For this year's S-Chassis week, we thought it would be cool to try something a little different – a roundtable discussion of sorts between some of the Speedhunters staff about the S-Chassis movement.
Below you'll find a rather interesting discussion between Charles Kha, Matt Malcolm, Linhbergh, and myself covering several different S-Chassis topics – including the popularity of the cars, our most influential examples, and even the hot V8 swap issue.
Shall we start gentlemen?
OVERALL IMPRESSIONS OF THE S-CHASSIS. WHAT MAKES THEM SO POPULAR?
me the Nissan S-chassis is one of the world’s great cars. There are
great dream cars like the Ford GT or the Ferrari F40, but the appeal
S-Chassis is more along the lines of icons like the Ford Mustang or the
BMW 3-Series. It’s a great car that is also affordable and accessible.
It has great looks, a potent chassis from the factory, and a massive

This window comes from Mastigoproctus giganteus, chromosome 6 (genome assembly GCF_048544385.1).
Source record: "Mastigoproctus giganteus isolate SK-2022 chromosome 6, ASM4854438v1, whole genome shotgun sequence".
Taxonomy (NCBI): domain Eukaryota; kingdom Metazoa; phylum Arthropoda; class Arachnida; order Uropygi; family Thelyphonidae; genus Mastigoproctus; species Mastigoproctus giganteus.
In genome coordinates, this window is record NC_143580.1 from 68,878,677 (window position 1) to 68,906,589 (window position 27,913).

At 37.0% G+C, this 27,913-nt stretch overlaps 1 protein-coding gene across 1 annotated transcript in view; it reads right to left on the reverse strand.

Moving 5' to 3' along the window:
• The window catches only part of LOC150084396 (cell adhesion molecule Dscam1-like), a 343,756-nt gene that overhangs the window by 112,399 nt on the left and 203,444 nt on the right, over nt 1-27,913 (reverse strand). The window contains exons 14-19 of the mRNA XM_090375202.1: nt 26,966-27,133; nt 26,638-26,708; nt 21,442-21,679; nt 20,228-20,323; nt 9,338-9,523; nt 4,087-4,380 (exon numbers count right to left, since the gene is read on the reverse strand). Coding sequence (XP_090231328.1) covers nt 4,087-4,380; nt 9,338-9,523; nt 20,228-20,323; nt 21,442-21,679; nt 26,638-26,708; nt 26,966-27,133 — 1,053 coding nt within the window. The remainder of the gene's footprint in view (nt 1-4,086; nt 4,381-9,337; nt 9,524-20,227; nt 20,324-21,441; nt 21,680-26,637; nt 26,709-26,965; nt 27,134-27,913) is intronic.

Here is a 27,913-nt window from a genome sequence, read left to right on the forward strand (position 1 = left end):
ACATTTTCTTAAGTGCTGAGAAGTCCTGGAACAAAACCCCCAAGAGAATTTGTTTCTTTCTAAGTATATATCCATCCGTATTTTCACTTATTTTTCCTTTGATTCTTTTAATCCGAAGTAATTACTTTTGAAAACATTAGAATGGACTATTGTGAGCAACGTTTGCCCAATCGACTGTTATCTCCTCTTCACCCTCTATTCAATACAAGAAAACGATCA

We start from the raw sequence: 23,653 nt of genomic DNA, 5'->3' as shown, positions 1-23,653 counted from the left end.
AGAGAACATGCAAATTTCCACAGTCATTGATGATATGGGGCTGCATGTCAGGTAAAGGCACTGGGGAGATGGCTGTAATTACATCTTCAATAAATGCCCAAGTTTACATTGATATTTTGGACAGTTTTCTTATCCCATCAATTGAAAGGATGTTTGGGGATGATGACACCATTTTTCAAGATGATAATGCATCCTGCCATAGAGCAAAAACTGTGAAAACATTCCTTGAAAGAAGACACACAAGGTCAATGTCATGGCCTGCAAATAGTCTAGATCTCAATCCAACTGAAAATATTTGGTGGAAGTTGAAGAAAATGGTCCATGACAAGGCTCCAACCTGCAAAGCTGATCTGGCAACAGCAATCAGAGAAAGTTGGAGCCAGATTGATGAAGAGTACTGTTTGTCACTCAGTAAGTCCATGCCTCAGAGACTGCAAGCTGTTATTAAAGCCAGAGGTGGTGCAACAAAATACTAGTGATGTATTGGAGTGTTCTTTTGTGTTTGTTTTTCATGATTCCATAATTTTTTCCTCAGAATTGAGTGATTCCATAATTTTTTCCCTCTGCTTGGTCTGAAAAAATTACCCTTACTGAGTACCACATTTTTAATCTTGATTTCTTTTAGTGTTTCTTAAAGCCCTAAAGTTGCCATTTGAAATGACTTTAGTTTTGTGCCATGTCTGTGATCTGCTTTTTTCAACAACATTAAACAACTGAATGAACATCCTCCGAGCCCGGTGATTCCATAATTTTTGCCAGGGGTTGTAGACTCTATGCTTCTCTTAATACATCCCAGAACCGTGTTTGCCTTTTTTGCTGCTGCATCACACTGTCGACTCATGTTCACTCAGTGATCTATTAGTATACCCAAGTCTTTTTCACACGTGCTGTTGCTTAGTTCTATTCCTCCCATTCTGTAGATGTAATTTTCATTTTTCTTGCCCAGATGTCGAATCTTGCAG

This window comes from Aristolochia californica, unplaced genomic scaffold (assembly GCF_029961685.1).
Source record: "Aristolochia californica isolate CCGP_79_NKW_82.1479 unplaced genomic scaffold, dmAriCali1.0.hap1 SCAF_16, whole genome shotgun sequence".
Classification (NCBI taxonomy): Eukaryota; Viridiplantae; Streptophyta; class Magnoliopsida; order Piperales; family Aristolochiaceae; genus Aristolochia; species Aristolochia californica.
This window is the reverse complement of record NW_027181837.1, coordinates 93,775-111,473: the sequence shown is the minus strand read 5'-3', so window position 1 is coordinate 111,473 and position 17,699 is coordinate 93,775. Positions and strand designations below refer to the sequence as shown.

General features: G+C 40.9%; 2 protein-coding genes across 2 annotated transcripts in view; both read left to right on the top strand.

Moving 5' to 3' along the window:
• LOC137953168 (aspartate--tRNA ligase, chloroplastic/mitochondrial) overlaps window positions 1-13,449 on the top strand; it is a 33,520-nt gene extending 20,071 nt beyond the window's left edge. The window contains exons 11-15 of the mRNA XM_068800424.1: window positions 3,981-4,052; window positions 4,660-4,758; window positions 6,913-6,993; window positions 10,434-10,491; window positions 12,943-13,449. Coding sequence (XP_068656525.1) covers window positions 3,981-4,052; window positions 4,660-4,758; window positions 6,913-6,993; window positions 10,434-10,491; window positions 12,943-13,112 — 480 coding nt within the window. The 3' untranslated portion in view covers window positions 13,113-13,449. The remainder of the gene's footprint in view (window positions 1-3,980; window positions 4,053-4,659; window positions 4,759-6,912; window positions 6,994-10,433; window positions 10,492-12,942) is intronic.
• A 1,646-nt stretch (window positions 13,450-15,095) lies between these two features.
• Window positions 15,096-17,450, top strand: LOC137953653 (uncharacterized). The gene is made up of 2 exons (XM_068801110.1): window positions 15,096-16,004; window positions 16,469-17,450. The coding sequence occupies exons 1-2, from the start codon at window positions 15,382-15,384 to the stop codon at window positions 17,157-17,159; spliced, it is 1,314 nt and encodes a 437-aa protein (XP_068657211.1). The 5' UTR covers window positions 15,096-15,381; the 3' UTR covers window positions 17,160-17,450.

aftermarket following. It has the perfect balance of practicality and
performance, without being overloaded with fancy gizmos. It is one of
the best, and most versatile build platforms ever.
agree with Mike that affordability played a big role making Nissan’s
S-chassis so popular. The fact that Nissan didn’t tamper with ‘the
formula’ over consecutive models – such as the 13, 14, 15 platforms –
was also a pivotal reason why they’re still popular til today.
Effectively it meant that the aftermarket could build on the parts they
had already developed, and didn’t need to start from scratch when a
replacement model came along. The huge aftermarket catalogue that
S-chassis owners have is certainly a reason why they continue to be
attractive cars to own.
my opinion the S-chassis is a true and almost pure drivers car. An FR
layout and a distilled and minimalistic cockpit with no TCS or Stability
Systems. Effectively what you saw was what you got. Three pedals, a
steering wheel, a gear stick and if you were lucky, no rust for those
with sunroofs! Mike and Charles both acknowledged the affordability, and
availability, and this is especially true here in New Zealand. Both of
these traits have played a large and integral part in making such a
popular motoring icon. Not to mention the colossal amount of aftermarket
performance bolt-on's available to turn lame-duck SR20's, CA18's and
KA24's into fire-breathing monsters which really made them popular
tuning icons for the masses.